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Remains of exiled Italian king to be returned after 70 years

December 16, 2017

A view of the chapel of San Bernardo inside the Basilica of the Vicoforte sanctuary, where the corpse of Queen Elena di Savoia was received and where the remains of King Vittorio Emanuele III of Savoia will be placed, in Vicoforte, near Cuneo in the Piedmont region, Italy, Saturday, Dec. 16, 2017. The remains of exiled King Victor Emmanuel III, whose rule through two world wars eventually ended Italy's monarchy, are expected to be returned soon to a family mausoleum near Turin. The announcement Saturday from the Sanctuary of Vicoforte came hours after the remains of the king's wife, Queen Elena, were secretly transferred to the sanctuary from Montpellier, France. (Rafaele Sasso/ANSA via AP)

ROME (AP) — The remains of exiled King Victor Emmanuel III, whose rule through two world wars led to the end of Italy’s monarchy, are expected to be returned to a family mausoleum near Turin soon, an Italian church said Saturday.

The announcement from the Sanctuary of the Nativity of Mary in Vicoforte came hours after the remains of the king’s late wife, Queen Elena, were secretly transferred to the sanctuary from Montpellier, France, where she died in 1959.

Victor Emmanuel ruled Italy from 1900-1946, when he abdicated in favor of his son, Umberto II, in a desperate bid to preserve the monarchy amid rising republican sentiment following Italy’s disastrous involvement in World War II.

A plebescite favored the birth of the Italian republic, forcing both father and son — Italy’s last king — into exile.

Victor Emmanuel died in 1947 in Alexandria, Egypt, where his remains still reside. Umberto died in 1983 in Geneva.

Italy’s post-World War II constitution barred male descendants of the royal House of Savoy from Italian soil as punishment for the family’s support of Fascist dictator Benito Mussolini. The ban was lifted in 2002, and moves to bring royal remains back to Italy began in earnest in 2011.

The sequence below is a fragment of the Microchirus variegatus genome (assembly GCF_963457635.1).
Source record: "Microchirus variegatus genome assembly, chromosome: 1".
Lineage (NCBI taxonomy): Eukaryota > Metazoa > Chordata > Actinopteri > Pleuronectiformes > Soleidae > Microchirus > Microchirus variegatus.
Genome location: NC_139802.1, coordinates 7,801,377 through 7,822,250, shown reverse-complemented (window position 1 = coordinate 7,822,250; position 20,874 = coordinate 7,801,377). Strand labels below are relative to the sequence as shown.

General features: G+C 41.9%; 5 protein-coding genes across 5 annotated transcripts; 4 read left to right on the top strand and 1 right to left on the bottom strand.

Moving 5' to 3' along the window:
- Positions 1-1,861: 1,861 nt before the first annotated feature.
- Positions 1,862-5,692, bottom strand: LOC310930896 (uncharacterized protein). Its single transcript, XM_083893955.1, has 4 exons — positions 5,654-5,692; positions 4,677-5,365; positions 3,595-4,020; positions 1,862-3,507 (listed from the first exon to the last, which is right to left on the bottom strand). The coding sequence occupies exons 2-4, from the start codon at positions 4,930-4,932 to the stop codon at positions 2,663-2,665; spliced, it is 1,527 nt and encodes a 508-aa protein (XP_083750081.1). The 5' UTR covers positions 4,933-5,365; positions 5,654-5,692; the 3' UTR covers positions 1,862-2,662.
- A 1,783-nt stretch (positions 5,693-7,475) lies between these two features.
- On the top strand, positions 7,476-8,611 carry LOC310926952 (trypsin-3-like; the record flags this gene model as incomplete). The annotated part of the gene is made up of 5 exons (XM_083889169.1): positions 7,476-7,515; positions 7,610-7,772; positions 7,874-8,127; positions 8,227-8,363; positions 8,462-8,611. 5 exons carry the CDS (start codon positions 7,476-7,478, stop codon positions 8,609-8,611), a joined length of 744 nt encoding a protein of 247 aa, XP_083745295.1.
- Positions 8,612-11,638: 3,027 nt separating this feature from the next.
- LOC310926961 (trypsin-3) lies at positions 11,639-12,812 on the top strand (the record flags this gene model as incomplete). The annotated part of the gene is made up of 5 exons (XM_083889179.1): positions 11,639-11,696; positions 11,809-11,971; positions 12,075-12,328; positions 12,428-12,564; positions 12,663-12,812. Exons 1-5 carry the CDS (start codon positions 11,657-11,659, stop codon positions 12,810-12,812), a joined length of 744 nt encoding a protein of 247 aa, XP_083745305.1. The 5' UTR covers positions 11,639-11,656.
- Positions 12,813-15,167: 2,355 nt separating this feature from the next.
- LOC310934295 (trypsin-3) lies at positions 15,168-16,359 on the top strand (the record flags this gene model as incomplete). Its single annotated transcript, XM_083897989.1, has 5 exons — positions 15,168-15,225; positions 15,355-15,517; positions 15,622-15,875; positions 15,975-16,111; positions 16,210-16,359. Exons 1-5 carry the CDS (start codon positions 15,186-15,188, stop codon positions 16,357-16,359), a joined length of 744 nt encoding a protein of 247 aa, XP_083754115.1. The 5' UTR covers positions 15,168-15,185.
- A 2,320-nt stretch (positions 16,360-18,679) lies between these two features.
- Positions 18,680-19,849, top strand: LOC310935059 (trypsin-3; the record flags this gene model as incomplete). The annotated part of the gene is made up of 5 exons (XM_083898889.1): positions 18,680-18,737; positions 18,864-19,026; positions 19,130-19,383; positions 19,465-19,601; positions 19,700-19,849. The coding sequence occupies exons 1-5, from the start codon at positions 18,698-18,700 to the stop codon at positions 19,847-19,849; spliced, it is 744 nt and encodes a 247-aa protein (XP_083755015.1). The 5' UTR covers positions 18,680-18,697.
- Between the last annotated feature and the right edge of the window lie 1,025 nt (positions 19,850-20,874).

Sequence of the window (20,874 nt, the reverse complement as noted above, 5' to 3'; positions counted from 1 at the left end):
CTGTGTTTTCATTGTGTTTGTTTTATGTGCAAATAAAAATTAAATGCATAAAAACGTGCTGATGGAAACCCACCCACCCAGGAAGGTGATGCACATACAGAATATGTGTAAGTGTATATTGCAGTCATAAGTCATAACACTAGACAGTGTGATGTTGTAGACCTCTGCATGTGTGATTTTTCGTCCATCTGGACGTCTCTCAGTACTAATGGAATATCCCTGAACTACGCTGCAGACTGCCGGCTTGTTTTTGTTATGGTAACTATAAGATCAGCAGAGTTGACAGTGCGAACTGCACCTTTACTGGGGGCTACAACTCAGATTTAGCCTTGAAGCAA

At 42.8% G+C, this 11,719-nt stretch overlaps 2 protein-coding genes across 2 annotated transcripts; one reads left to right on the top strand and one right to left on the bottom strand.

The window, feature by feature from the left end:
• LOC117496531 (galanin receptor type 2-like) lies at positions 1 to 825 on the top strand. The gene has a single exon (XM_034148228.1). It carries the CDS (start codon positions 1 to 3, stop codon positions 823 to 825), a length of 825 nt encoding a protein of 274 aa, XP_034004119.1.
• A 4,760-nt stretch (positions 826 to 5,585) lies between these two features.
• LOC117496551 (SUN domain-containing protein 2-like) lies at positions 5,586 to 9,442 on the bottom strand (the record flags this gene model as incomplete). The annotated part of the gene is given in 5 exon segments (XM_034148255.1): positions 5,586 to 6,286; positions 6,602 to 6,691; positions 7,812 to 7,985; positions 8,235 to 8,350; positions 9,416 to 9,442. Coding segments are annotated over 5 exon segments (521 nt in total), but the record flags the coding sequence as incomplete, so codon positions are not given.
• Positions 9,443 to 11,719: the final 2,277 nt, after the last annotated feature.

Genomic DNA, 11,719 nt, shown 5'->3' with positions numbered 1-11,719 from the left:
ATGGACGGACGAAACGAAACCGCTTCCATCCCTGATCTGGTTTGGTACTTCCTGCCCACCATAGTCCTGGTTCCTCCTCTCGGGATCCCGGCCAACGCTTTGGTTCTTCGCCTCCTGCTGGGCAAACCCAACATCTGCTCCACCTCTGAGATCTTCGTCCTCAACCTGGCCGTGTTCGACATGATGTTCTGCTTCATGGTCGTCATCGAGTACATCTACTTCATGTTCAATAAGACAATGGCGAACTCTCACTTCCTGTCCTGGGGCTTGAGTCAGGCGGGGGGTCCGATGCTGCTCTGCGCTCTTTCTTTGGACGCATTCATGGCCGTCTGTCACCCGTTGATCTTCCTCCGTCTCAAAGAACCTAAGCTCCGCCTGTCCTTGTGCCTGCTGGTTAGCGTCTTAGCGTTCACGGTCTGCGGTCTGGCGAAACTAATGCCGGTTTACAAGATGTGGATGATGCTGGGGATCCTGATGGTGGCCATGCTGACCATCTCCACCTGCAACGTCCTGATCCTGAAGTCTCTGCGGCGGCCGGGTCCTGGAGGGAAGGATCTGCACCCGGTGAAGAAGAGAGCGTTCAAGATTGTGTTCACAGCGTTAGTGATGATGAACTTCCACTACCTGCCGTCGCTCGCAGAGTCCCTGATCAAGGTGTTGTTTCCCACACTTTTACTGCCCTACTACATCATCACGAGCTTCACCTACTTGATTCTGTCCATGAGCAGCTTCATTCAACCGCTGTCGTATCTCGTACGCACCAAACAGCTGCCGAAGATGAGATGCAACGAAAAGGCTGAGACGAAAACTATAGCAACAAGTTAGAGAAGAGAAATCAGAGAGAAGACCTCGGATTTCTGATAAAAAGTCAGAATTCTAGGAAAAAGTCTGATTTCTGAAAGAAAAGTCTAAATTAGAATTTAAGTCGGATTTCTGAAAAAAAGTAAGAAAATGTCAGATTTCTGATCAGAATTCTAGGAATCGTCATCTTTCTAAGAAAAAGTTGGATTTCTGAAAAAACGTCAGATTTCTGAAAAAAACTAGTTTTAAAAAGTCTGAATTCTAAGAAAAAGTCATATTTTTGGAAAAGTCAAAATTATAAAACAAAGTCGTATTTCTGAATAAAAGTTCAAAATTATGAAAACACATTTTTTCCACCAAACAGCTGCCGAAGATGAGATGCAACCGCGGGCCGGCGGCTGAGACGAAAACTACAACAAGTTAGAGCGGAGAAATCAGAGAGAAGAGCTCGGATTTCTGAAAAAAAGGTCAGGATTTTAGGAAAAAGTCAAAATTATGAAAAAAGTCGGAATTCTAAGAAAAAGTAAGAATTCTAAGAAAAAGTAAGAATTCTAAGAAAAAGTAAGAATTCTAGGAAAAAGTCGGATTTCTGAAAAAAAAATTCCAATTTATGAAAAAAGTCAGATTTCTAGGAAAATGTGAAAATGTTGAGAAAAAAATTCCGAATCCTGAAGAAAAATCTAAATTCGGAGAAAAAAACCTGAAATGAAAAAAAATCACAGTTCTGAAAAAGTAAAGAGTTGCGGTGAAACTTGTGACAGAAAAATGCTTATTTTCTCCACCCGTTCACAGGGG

One of Victor Emmanuel’s great-grandchildren, Emmanuel Filiberto — who along with his father made a triumphant return to Italy in 2002 after the ban was lifted — said he was pleased with the return of his ancestors to Italian soil. But he criticized the secrecy with which Elena’s remains were repatriated, saying he learned of it only from the media.

In an interview with Mediaset’s Tgcom24 Saturday, Filiberto said his grandfather — Umberto II — had always said the remains of exiled members of the House of Savoy should only return if they could be interred in the Pantheon in Rome — the final resting place of many other members of the family.

In a sign of the internecine battles among Europe’s minor royals, Filiberto’s sister appeared to be fully behind the initiative to keep the remains up north near Turin. Another relative, Prince Serge of Yugoslavia, reportedly is seeking to block Victor Emmanuel’s remains from coming back to Italy altogether.

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This version has been corrected to show that Italy’s last king, Victor Emmanuel’s son, was Umberto II, not I.

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